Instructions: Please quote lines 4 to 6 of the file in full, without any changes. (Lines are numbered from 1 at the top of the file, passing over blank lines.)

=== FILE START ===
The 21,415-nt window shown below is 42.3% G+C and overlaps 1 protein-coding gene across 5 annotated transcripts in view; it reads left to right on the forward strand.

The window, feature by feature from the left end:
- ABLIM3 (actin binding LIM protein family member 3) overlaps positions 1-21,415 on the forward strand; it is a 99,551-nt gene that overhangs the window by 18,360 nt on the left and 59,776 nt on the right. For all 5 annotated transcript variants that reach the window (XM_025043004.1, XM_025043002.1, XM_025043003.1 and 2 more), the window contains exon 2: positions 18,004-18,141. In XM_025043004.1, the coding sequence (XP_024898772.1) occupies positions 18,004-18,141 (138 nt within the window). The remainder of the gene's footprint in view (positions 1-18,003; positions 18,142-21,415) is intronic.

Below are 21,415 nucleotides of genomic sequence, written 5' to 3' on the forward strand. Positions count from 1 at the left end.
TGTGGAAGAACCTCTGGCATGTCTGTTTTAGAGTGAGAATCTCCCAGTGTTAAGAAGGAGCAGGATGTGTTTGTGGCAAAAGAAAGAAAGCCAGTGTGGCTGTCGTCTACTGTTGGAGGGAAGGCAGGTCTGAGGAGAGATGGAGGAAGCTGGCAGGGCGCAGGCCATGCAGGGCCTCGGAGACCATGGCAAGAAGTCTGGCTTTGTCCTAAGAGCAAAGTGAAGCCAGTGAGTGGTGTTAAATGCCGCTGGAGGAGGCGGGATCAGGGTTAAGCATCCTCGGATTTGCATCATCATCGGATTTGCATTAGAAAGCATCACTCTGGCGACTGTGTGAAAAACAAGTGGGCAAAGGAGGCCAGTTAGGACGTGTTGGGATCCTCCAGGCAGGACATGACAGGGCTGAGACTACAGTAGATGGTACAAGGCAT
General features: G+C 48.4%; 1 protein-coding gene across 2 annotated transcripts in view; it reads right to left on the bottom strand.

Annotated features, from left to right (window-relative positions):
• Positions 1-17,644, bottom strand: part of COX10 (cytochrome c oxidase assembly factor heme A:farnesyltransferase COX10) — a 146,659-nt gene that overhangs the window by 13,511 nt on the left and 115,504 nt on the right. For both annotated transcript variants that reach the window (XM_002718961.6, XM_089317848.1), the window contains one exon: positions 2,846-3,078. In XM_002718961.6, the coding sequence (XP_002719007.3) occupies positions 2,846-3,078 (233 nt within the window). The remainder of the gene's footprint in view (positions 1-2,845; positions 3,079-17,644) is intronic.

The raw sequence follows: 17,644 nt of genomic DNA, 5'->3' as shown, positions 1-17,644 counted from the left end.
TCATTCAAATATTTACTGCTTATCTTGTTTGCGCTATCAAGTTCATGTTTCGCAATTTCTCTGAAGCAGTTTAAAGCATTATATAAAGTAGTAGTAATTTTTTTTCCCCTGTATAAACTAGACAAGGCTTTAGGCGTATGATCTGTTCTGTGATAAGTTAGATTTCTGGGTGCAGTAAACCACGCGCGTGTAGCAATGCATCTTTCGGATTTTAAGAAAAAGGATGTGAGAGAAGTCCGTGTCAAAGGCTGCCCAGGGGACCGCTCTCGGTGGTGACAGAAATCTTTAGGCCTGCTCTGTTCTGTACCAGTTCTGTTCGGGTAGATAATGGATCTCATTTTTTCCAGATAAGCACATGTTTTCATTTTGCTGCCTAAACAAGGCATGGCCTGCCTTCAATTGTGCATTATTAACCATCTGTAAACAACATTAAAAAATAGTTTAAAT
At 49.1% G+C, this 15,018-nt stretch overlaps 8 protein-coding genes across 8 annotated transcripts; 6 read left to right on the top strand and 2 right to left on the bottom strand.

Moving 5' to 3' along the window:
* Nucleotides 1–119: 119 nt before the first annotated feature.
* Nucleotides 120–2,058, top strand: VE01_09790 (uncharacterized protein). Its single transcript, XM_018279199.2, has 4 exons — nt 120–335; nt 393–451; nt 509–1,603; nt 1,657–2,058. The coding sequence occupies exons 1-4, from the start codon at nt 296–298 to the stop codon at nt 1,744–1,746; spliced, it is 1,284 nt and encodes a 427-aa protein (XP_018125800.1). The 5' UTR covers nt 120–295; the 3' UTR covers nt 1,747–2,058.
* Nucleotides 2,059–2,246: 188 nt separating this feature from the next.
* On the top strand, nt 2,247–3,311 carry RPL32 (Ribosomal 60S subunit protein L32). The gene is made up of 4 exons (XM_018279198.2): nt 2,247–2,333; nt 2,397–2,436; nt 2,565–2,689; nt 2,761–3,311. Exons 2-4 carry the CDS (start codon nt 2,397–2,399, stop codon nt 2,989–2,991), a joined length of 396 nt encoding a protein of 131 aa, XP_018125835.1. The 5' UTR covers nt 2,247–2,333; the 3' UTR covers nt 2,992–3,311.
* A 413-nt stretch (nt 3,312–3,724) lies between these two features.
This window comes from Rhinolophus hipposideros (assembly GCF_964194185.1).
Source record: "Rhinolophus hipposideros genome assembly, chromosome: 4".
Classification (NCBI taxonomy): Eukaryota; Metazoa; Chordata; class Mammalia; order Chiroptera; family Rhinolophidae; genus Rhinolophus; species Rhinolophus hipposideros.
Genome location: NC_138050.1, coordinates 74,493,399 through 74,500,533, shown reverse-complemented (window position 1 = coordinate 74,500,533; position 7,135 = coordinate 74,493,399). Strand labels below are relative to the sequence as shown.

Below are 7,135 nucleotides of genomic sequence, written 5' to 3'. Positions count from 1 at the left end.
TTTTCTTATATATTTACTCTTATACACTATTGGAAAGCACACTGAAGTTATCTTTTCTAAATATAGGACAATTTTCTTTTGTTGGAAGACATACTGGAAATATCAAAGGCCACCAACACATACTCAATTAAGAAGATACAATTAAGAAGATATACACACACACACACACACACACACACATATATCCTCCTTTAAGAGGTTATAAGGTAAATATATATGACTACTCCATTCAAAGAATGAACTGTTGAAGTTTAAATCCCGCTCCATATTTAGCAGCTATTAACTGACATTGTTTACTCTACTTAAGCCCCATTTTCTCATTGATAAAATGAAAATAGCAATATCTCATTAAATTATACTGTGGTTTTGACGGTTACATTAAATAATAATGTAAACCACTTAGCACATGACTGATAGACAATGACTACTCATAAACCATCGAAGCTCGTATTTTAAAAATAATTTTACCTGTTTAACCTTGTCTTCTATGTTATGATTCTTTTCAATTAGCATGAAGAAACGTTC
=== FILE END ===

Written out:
Below are 21,415 nucleotides of genomic sequence, written 5' to 3' on the forward strand. Positions count from 1 at the left end.
TGTGGAAGAACCTCTGGCATGTCTGTTTTAGAGTGAGAATCTCCCAGTGTTAAGAAGGAGCAGGATGTGTTTGTGGCAAAAGAAAGAAAGCCAGTGTGGCTGTCGTCTACTGTTGGAGGGAAGGCAGGTCTGAGGAGAGATGGAGGAAGCTGGCAGGGCGCAGGCCATGCAGGGCCTCGGAGACCATGGCAAGAAGTCTGGCTTTGTCCTAAGAGCAAAGTGAAGCCAGTGAGTGGTGTTAAATGCCGCTGGAGGAGGCGGGATCAGGGTTAAGCATCCTCGGATTTGCATCATCATCGGATTTGCATTAGAAAGCATCACTCTGGCGACTGTGTGAAAAACAAGTGGGCAAAGGAGGCCAGTTAGGACGTGTTGGGATCCTCCAGGCAGGACATGACAGGGCTGAGACTACAGTAGATGGTACAAGGCAT
General features: G+C 48.4%; 1 protein-coding gene across 2 annotated transcripts in view; it reads right to left on the bottom strand.